4.2 High-frequency keyword clustering analysis

The keyword cluster graph of ecological compensation research in China (Fig. 5) shows that a total of 82 clusters have been formed and there are nine keyword groups with the largest number of members. The modularity (Q) is 0.8851, indicating that the class cluster results are significant (Chen et al., 2015). The silhouette (S) represents the homogeneity among the members of a cluster. The S values of all clusters are between 0.9-1.0, i.e., greater than 0.7, indicating that the clustering results are convincing (Chen et al., 2015). The keyword cluster analysis results show that the current domestic research on ecological compensation is roughly concentrated in nine aspects, namely, “Ecological compensation”, “Willingness to accept”, “Peasant household”, “Sustainable development”, “Hubei Province”, “Grain to green project”, “China”, “Mechanism” and “Influence factors”.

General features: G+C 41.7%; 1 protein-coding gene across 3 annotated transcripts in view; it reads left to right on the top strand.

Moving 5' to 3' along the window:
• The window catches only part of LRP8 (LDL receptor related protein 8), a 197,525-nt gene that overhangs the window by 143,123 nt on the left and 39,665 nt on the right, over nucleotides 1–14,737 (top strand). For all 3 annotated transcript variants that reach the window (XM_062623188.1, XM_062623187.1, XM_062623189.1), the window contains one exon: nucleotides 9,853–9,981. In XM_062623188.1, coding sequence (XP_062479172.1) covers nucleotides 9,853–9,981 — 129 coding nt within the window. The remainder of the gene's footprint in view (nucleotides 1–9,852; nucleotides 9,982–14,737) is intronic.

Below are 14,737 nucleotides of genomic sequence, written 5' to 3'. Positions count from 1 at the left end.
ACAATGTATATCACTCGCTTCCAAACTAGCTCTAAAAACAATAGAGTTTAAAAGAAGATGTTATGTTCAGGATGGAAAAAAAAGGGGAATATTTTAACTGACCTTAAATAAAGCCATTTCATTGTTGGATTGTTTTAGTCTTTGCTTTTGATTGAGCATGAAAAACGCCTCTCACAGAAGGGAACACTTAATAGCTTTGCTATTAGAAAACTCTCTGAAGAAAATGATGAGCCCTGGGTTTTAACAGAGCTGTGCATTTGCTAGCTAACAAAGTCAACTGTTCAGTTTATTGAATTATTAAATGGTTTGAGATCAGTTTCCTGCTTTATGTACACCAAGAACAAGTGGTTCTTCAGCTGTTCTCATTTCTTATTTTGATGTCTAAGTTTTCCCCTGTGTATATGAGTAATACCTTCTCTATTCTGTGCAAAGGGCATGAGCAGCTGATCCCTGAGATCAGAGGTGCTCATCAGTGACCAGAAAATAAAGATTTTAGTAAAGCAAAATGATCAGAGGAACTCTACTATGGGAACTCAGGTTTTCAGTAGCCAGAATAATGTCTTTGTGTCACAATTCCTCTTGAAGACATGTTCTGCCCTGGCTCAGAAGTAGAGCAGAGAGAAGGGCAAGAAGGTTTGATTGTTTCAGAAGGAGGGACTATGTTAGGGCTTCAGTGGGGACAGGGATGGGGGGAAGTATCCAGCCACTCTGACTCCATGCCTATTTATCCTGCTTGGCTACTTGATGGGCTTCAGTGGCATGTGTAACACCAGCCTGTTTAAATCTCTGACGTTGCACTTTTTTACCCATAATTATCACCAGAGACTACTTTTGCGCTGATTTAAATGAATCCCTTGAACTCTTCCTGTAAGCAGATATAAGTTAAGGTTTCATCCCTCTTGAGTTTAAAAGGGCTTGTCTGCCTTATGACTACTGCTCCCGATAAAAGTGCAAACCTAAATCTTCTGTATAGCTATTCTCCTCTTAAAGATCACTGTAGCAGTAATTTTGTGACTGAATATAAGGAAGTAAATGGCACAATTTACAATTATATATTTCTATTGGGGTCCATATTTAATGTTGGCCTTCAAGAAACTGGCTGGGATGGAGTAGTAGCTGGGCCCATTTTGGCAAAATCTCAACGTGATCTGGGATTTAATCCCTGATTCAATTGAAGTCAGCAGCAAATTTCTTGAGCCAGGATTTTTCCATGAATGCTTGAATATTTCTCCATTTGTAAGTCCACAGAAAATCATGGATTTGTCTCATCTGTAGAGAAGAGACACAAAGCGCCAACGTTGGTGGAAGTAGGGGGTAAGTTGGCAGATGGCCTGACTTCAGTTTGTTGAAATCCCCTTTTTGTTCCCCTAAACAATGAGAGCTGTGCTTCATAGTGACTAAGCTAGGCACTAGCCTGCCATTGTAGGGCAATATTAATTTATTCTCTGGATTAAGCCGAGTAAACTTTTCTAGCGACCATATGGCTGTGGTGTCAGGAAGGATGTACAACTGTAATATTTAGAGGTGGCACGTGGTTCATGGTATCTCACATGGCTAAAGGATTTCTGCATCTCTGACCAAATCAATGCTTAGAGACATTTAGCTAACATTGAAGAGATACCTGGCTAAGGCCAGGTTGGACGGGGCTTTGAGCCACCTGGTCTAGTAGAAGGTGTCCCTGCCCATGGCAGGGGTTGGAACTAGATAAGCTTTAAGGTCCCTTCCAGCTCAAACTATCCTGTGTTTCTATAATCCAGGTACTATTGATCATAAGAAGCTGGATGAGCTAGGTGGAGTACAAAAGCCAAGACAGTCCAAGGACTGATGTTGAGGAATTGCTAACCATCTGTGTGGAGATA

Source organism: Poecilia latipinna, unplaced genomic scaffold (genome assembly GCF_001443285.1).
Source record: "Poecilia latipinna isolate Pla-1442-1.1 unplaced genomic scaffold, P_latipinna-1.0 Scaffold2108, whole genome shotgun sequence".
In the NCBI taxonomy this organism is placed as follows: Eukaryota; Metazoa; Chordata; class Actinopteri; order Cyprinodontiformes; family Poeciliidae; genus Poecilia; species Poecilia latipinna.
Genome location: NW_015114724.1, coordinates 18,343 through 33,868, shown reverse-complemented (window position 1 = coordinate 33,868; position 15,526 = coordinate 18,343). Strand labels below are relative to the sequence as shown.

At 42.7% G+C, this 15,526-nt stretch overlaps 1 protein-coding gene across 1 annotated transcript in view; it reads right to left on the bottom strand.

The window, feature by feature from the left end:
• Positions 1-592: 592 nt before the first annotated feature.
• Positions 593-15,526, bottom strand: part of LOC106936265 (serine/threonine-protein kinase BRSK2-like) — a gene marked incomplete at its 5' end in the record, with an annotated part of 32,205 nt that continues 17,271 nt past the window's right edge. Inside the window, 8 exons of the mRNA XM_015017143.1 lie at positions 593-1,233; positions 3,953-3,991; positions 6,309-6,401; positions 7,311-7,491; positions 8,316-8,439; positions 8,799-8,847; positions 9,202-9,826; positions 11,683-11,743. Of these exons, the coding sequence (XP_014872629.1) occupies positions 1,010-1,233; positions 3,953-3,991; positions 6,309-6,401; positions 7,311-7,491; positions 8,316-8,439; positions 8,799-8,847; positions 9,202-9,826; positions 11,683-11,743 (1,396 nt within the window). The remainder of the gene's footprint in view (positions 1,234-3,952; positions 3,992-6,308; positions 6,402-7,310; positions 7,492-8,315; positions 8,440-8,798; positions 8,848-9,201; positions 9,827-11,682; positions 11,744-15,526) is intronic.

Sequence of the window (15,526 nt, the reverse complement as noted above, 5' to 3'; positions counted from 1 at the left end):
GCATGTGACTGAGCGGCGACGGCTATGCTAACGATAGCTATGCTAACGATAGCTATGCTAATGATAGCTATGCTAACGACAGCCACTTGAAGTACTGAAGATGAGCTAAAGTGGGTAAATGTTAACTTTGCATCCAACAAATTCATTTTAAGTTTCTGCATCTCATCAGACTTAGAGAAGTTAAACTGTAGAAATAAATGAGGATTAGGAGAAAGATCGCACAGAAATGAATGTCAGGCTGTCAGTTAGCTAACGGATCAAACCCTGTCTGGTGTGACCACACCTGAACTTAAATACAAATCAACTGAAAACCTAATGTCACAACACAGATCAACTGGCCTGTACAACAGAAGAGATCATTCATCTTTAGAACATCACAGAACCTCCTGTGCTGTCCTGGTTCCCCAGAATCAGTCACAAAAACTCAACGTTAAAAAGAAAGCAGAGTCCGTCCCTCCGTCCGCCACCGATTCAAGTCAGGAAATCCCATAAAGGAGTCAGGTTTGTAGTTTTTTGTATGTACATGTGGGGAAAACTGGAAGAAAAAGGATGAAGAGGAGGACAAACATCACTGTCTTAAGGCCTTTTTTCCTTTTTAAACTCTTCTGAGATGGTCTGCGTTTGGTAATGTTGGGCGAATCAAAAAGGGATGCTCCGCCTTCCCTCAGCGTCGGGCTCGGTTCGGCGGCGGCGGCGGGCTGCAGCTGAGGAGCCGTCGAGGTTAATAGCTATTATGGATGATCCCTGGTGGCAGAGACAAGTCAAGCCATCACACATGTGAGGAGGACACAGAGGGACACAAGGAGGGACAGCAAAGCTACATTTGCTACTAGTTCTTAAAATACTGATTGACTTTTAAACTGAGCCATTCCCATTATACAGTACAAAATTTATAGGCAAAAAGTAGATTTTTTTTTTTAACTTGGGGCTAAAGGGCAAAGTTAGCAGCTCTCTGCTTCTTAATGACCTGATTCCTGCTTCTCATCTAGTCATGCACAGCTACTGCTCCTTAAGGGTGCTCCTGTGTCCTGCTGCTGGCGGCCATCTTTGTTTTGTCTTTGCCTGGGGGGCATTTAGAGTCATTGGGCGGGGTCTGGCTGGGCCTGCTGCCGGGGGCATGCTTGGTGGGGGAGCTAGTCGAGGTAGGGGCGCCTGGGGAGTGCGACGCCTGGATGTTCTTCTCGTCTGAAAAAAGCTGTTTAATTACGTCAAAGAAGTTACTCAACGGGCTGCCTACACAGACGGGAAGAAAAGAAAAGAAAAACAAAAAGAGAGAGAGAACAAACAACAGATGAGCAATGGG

Fig. 5 The cluster diagram of keywords

4.3 Ecological compensation research hotspots

Based on the co-occurrence analysis and cluster analysis of the above high-frequency keywords, we then analyzed the ecological compensation research hotspots in terms of the connotation of ecological compensation, the value goal of compensation, compensation subjects and objects, compensation standards, compensation methods, compensation supervision and evaluation of compensation effects. The detailed analysis is shown as follows.

4.3.1 Exploring the connotation of ecological compensation